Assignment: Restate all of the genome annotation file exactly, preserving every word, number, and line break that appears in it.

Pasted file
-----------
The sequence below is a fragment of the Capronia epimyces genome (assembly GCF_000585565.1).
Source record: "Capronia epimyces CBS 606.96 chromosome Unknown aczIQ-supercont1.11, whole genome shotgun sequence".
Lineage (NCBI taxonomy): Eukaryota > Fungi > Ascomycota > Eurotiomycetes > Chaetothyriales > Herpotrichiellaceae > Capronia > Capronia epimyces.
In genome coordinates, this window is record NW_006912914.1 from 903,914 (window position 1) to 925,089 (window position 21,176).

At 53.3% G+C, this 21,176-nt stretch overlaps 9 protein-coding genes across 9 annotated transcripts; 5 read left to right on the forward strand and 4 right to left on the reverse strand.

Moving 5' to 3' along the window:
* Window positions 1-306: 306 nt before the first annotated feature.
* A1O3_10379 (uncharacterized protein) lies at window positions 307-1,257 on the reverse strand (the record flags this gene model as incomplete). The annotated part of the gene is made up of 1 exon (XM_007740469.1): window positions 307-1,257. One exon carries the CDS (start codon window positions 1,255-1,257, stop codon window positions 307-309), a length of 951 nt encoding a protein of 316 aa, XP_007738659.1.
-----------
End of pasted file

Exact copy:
The sequence below is a fragment of the Capronia epimyces genome (assembly GCF_000585565.1).
Source record: "Capronia epimyces CBS 606.96 chromosome Unknown aczIQ-supercont1.11, whole genome shotgun sequence".
Lineage (NCBI taxonomy): Eukaryota > Fungi > Ascomycota > Eurotiomycetes > Chaetothyriales > Herpotrichiellaceae > Capronia > Capronia epimyces.
In genome coordinates, this window is record NW_006912914.1 from 903,914 (window position 1) to 925,089 (window position 21,176).

At 53.3% G+C, this 21,176-nt stretch overlaps 9 protein-coding genes across 9 annotated transcripts; 5 read left to right on the forward strand and 4 right to left on the reverse strand.

Moving 5' to 3' along the window:
* Window positions 1-306: 306 nt before the first annotated feature.
* A1O3_10379 (uncharacterized protein) lies at window positions 307-1,257 on the reverse strand (the record flags this gene model as incomplete). The annotated part of the gene is made up of 1 exon (XM_007740469.1): window positions 307-1,257. One exon carries the CDS (start codon window positions 1,255-1,257, stop codon window positions 307-309), a length of 951 nt encoding a protein of 316 aa, XP_007738659.1.